After endless hearings and crafty testimony from big tech giants, the Federal Budget has a big, new stick to tackle corporate profit shifting and tax minimisation.
The Government will implement a new law to punish corporate tax dodgers by making them pay back twice the money they owe to the tax office plus interest.
It's called the Multinational Anti‑Avoidance Law, but you may hear it referred to colloquially as the "Google Tax".
The law will target tax benefits from 1 July 2015 and is specifically targeting around 30 companies suspected of dodging tax, according to the Budget papers.
The new law will target approximately 30 companies where:
• the activities of an Australian company or other entity are integral to an Australian customer’s decision to enter into a contract; • the contract is formally entered into with a foreign related party to that entity; and • the profit from the Australian sales is booked overseas and subject to no or low global tax.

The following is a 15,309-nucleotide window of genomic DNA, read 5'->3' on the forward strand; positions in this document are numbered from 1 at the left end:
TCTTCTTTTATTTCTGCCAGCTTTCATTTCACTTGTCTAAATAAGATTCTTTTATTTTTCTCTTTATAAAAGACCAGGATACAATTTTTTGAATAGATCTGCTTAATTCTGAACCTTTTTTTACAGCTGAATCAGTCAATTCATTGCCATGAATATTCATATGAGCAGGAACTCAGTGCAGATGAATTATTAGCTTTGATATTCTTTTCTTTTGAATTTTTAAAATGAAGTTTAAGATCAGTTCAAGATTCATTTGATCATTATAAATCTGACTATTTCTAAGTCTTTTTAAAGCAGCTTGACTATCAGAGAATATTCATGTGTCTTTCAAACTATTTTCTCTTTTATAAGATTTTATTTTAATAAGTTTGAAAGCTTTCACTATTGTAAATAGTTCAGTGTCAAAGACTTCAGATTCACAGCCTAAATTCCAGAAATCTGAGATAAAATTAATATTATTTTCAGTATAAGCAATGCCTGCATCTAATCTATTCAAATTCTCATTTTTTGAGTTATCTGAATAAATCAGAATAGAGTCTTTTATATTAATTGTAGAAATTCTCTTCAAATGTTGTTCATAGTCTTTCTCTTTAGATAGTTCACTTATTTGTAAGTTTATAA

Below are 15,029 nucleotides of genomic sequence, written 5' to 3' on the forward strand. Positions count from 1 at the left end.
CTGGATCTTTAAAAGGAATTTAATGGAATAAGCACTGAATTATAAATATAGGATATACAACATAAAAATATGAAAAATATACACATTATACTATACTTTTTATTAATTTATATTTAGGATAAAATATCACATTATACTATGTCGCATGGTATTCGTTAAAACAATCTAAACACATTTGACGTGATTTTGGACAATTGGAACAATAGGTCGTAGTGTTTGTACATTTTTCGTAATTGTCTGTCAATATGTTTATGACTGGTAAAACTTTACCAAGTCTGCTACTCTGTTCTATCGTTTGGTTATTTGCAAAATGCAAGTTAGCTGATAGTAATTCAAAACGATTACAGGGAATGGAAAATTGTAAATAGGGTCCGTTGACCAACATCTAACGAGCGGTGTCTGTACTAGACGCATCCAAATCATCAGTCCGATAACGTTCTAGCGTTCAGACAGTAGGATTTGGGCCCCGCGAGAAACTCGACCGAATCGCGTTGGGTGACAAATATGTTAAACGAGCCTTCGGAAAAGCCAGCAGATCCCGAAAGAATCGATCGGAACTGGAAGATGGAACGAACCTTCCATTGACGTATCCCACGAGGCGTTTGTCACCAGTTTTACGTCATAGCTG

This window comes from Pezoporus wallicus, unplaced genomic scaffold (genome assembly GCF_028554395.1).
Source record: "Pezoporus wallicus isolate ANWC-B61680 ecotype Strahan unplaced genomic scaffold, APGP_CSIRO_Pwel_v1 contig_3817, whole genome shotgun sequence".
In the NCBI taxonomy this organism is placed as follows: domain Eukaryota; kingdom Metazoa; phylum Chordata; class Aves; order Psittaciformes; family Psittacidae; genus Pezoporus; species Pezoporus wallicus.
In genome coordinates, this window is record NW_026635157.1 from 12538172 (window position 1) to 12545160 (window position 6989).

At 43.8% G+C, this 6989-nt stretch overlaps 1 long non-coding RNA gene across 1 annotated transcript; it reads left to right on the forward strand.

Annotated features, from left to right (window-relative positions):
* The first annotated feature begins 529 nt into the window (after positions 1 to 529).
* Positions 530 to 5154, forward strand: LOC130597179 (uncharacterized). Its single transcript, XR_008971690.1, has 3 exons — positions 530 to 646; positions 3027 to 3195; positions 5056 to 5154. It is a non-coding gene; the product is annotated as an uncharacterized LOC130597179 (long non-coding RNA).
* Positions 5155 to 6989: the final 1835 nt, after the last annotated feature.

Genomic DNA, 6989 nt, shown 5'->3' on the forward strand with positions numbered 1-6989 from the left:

Where such arrangements are entered into for a principal purpose of avoiding tax, this measure will ensure that the profits from Australian sales are taxed in Australia.
The money set to flow into the Government's coffers from the tough new tax measure is unquantifiable at this point, but the Treasurer says that it's sure to "stop multinationals using complex schemes to escape paying tax". The companies involved haven't been named.
The Australian Taxation Office will also potentially receive an avalanche of documentation under another new rule that will force large companies operating in Australia to provide a line-by-line report of the taxes they're paying in different countries around the world; a so-called "master file" that lists internal transfer pricing policies and a global map of their corporate structure, and a detailed report of local activities that can be taxed.
Image courtesy of Shutterstock